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Where is the Money for Women's Rights?

Recognizing that financial resources are often necessary to make change happen and that many women’s rights organizations are significantly underfunded, AWID launched the Where is the Money (WITM) Strategic Initiative in 2005. This initiative unites research with advocacy to respond to the urgent need to increase the amount and quality of funding for women’s rights work.

Global debates and
agenda-setting spaces
Global debates and
agenda-setting spaces
Preliminary 2011 Research Results
Preliminary 2011 Research Results
Influencing debate at the 2012 UN Commission
on the Status of Women (CSW 56th)
Influencing debate at the 2012 UN Commission
on the Status of Women (CSW 56th)
FRIDA | The Young
Feminist Fund
FRIDA | The Young
Feminist Fund
 
AWID contributed to global debates in the news around crowd funding, philanthropy, girls' rights and feminist resource mobilization.

AWID was invited for the first time to participate in the Clinton Global Initiative, which is increasingly positioned as an important agenda-setting space for funders on women and girls.

Photo Courtesy of Clinton Global Initiative
Amina Doherty, Lydía Alpízar Durán & Chelsea Clinton at the Clinton Global Initiative meeting


The creation of the online crowd-funding platform for women and girls ‘’, among others, was inspired and based on AWID’s WITM research.

Where is the Money for Women’s Rights? Preliminary 2011 Research Results were presented at the AWID 2012 Forum Evening Plenary session and the Forum Resource Mobilization Hub. We would like to thank the 1,119 organizations that participated in the survey, making it possible for us to analyze the funding situation and sustainability of women’s organizations around the world. This was the largest survey done to date and was conducted in four languages. Check out our new report Watering the Leaves, Starving the Roots based on the survey results.

Multiple actors have used the preliminary results of our 2011-2012 global WITM research for advocacy. To build knowledge in their particular context or region some have adapted AWID’s research methodology.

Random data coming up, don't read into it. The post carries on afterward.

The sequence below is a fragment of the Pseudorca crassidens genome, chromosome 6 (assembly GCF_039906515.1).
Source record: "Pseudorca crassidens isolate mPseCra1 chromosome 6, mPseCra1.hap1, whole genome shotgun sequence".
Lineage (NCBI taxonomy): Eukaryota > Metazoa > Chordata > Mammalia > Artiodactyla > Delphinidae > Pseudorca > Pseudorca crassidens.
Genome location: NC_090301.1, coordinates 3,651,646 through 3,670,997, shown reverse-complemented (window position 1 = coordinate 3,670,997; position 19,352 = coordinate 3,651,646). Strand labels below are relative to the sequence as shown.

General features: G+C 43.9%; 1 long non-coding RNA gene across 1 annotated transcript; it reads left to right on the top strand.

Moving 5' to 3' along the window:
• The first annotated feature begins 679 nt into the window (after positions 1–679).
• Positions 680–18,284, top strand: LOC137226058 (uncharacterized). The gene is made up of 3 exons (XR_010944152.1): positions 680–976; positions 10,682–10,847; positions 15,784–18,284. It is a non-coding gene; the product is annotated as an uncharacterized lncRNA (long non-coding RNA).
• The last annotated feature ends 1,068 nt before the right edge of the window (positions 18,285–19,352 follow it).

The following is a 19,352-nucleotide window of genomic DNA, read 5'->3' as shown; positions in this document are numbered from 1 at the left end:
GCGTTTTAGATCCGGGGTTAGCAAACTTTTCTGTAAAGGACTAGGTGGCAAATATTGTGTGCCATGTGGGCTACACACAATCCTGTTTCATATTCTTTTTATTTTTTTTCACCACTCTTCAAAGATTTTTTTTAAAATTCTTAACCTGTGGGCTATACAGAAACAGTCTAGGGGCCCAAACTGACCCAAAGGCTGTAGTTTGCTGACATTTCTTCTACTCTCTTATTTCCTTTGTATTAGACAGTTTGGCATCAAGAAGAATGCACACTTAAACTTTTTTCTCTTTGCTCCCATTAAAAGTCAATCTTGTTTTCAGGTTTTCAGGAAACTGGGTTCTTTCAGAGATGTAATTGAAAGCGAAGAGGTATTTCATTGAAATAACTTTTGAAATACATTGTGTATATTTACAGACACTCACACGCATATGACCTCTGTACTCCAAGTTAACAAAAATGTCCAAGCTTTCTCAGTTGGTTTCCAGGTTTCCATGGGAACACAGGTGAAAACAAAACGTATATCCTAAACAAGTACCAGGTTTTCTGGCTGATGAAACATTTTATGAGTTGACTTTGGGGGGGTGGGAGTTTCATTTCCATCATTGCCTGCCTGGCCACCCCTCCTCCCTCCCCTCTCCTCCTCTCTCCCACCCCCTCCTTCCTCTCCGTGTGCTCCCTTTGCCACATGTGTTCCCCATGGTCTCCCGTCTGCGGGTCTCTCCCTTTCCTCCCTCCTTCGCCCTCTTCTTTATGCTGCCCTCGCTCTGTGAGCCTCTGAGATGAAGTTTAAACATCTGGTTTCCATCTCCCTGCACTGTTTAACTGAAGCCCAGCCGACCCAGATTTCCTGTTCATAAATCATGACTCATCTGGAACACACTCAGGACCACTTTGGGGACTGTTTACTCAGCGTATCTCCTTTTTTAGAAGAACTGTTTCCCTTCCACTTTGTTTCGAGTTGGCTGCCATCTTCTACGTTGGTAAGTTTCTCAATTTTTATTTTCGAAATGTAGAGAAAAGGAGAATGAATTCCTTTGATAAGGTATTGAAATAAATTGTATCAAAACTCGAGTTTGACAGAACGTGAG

Fundo Elas in Brazil is currently advancing research on the situation of funding for feminist and women’s rights organizations in Brazil. They adapted the WITM methodology as part of a larger project to look at the state of women’s rights organizing in Brazil.

AWID's Where is the Money for Women's Rights research influenced debate at the 2012 UN Commission on the Status of Women (CSW 56th) review of implementation of previously-agreed conclusions on the theme “Financing for Gender Equality and the Empowerment of Women”. Lydia Alpizar, AWID’s Executive Director, was a panelist at the session reviewing “Progress in financing for gender equality and the empowerment of women from the perspective of international organizations and multilateral development partners”. AWID’s contributions were recorded in the moderator’s summary report.

The Secretary General’s Report on this theme agrees that: “Increasing financing for gender equality is essential for delivering results for women and girls” and substantiates this through reference to AWID’s research: “Women’s organizations and non-governmental organizations considerably contribute to advancing gender equality and women’s empowerment. Increased funding for women’s organizations has been recognized as an essential measure for sustaining a vibrant women’s movement.

Research carried out by the Association for Women’s Rights in Development (AWID) points to a number of positive changes, as well new and persistent challenges, including that for many women’s organizations with relatively small budgets and limited access to international funders, available funding remains limited and at times inaccessible.”
(Issues Paper of Review Panel, pages 3-5, Feb 6, 2012)

In collaboration with the Central American Women’s Fund, we successfully supported the finalization of the first grant making round of FRIDA | The Young Feminist Fund and ensured the participation of most FRIDA grantees to the 2012 Forum. Innovation generated with the creation of FRIDA has already shown very positive results, both in terms of making resources available to groups that have limited or no access to such funding, but are doing crucial work; as well as a tools to build capacity and mobilize resources and support young feminist organizing around the world. Since its launch in late 2011, FRIDA has managed to mobilize a total of USD 988,000.

On FRIDA 1st year report: “The list of the first grantees is fantastic -- I feel like I'm getting a glimpse of the future of the global women's movement when I read what they are working on! It is truly inspirational to hear about these groups getting off the ground and working in sometimes difficult contexts with creativity and courage.”
-Katrin Wilde, USA. Director, Channel Foundation, FRIDA donor.

"In my opinion, FRIDA has been a very active donor, and I really, really appreciate that, because it means that you understand that we have this big circle, and for us to get in, it’s so hard. You all have allowed us with an opening to get in, not only with money, but with capacity building and networking and by just an email to introduce us to other organizations, that means a lot, because that means that we could extend our alliances for years and that’s something that I believe in and something that I’m really appreciative of.”
- Shanique Campbell, I’m Glad I’m A Girl, Jamaica

“With support from FRIDA the group could operate and implement its activities, has become more experienced and can be considered reliable for other potential donor organizations. This gave our group the confidence to establish new contacts with other local and international organizations and apply for financial support.”
- Marianna Gasparyan, Program Coordinator, Equal Rights, Armenia